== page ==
Shlomo Benartzi's research while affiliated with University of California, Los Angeles and other places

Publications (53)

Article
We conducted a field experiment to study the effect of framing future moments in time as new beginnings (or “fresh starts”). University employees (N = 6,082) received mailings with an opportunity to choose between increasing their contributions to a savings plan immediately or at a specified future time point. Framing the future time point in relat...
Article
This study explores whether framing savings in more or less granular formats can increase sign-ups for a recurring deposit program in a FinTech environment.
Chapter
This book presents the definitive exposition of ‘prospect theory’, a compelling alternative to the classical utility theory of choice. Building on the 1982 volume, Judgement Under Uncertainty, this book brings together seminal papers on prospect theory from economists, decision theorists, and psychologists, including the work of the late Amos Tvers...
Article
Full-text available
Governments are increasingly adopting behavioral science techniques for changing individual behavior in pursuit of policy objectives. The types of “nudge” interventions that governments are now adopting alter people’s decisions without coercion or significant changes to economic incentives. We calculated ratios of impact to cost for nudge intervent...
Article
Research on choice architecture is shaping policy around the world, touching on areas ranging from retirement economics to environmental issues. Recently, researchers and policy makers have begun paying more attention not just to choice architecture but also to information architecture, or the format in which information is presented to people. In...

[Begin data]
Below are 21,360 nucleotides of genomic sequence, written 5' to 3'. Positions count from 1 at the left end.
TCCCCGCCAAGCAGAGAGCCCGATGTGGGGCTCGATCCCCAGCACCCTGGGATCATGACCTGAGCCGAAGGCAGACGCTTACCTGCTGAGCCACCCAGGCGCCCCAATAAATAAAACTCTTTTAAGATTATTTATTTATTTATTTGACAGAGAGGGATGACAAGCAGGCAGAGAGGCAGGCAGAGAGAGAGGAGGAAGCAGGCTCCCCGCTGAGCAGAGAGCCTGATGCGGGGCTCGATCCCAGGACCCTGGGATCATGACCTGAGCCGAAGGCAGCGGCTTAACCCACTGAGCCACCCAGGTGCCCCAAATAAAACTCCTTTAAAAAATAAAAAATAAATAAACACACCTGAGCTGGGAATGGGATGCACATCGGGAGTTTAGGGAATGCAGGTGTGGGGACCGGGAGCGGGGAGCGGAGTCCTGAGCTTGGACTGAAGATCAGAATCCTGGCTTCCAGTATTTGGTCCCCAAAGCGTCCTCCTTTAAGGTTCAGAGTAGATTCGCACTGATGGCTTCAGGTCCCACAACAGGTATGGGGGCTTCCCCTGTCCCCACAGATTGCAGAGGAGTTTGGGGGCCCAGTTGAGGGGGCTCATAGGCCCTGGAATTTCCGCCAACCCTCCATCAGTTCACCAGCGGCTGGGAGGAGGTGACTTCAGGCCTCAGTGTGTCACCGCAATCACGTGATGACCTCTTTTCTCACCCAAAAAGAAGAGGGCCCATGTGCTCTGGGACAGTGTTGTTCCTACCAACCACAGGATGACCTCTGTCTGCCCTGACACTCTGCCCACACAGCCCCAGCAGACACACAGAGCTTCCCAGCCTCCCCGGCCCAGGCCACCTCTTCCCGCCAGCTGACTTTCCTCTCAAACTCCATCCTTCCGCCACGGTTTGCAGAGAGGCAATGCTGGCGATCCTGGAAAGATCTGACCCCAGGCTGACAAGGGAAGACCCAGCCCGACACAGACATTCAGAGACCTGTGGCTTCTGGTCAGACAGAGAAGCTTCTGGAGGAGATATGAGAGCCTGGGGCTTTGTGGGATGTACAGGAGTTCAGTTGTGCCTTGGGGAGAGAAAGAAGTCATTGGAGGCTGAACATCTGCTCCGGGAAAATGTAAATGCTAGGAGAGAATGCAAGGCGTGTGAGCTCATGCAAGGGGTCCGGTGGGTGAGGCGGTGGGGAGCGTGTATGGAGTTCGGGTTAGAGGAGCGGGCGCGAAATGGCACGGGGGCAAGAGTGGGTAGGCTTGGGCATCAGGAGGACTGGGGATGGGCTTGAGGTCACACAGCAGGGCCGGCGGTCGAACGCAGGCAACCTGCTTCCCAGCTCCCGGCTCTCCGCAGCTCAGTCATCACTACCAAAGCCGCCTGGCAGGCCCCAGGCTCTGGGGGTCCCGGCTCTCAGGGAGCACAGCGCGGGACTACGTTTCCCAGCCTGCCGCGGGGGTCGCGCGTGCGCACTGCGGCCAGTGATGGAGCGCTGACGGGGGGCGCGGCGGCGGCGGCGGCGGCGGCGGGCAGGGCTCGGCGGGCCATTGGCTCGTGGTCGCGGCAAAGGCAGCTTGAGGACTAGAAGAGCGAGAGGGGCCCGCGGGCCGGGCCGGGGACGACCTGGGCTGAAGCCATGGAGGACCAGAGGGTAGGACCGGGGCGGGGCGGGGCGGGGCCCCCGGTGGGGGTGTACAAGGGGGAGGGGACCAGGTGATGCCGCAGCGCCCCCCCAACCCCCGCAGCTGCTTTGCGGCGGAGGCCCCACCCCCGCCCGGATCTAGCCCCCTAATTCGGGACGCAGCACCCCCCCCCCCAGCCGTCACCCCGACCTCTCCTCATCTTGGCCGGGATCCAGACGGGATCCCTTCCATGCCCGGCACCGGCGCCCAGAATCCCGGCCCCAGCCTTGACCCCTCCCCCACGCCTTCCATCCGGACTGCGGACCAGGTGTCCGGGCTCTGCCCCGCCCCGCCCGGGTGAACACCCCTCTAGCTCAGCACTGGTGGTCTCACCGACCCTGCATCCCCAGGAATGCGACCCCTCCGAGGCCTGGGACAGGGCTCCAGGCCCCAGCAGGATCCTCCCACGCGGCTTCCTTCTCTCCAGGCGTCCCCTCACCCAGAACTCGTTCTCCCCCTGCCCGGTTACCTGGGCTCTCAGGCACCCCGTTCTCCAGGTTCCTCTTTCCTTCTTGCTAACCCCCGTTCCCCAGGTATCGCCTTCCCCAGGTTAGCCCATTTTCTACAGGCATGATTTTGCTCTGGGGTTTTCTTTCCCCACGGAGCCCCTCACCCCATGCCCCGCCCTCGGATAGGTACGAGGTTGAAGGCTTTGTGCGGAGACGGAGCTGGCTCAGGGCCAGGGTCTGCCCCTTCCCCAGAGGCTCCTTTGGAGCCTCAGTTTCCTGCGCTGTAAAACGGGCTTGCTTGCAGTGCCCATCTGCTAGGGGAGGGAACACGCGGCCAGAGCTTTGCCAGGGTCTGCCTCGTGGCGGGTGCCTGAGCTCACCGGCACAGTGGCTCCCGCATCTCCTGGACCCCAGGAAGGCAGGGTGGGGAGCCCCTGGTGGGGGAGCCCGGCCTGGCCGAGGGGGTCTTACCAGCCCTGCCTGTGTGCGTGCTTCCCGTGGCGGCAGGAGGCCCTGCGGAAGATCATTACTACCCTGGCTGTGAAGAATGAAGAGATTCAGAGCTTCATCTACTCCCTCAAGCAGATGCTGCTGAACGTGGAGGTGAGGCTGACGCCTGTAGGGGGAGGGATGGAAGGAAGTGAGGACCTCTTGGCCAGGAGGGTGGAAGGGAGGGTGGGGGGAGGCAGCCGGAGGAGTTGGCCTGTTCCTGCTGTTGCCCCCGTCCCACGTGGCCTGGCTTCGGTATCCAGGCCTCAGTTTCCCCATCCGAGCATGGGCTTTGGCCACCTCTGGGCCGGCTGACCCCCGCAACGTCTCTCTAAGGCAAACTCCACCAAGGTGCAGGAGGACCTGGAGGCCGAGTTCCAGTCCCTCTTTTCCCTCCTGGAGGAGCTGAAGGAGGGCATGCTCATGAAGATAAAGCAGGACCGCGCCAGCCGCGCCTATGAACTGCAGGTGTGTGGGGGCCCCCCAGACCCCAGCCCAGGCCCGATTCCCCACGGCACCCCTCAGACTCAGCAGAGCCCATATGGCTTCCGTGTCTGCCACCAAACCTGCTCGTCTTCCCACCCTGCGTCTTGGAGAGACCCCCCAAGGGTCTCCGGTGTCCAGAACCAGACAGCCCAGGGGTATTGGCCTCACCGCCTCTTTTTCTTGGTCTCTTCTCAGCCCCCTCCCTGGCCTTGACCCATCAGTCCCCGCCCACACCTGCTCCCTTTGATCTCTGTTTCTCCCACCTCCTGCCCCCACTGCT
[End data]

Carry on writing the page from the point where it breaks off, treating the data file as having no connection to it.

Article
Research on choice architecture is now shaping policy around the world, touching on areas ranging from retirement economics to environmental issues. Recently, researchers and policy makers have started to pay more attention not just to choice architecture but also to information architecture: the format in which information is presented to people....
Article
In many manufacturing operations, profitable energy efficiency opportunities remain unexploited. Although previous studies have tried to explain the underinvestment, we focus on how the way in which a portfolio of opportunities is presented in a list affects adoption decisions. We use information on over 100,000 energy-saving recommendations made t...
Article
Behavioral economics can be scaled up to have a major, positive impact on certain behaviors, such as retirement savings.
Article
Full-text available
In his Nobel Prize acceptance speech given in 1985, Franco Modigliani drew attention to the "annuitization puzzle": that annuity contracts, other than pensions through group insurance, are extremely rare. Rational choice theory predicts that households will find annuities attractive at the onset of retirement because they address the risk of outliv...
Article
We analyze the long-standing “annuity puzzle” through the lens of behavioral economics. We provide novel evidence that lessens the extent of the puzzle and shed some additional light on the real drivers of the decision to annuitize. Last, we discuss the policy implications of our findings.
Article
We investigate the adoption of energy efficiency initiatives using information on over 100,000 recommendations provided to more than 13,000 small and medium sized firms under the Industrial Assessment Centers (IAC) program of the US Department of Energy (DOE). We build on an earlier study by Anderson and Newell (2004) that explored the impact of ec...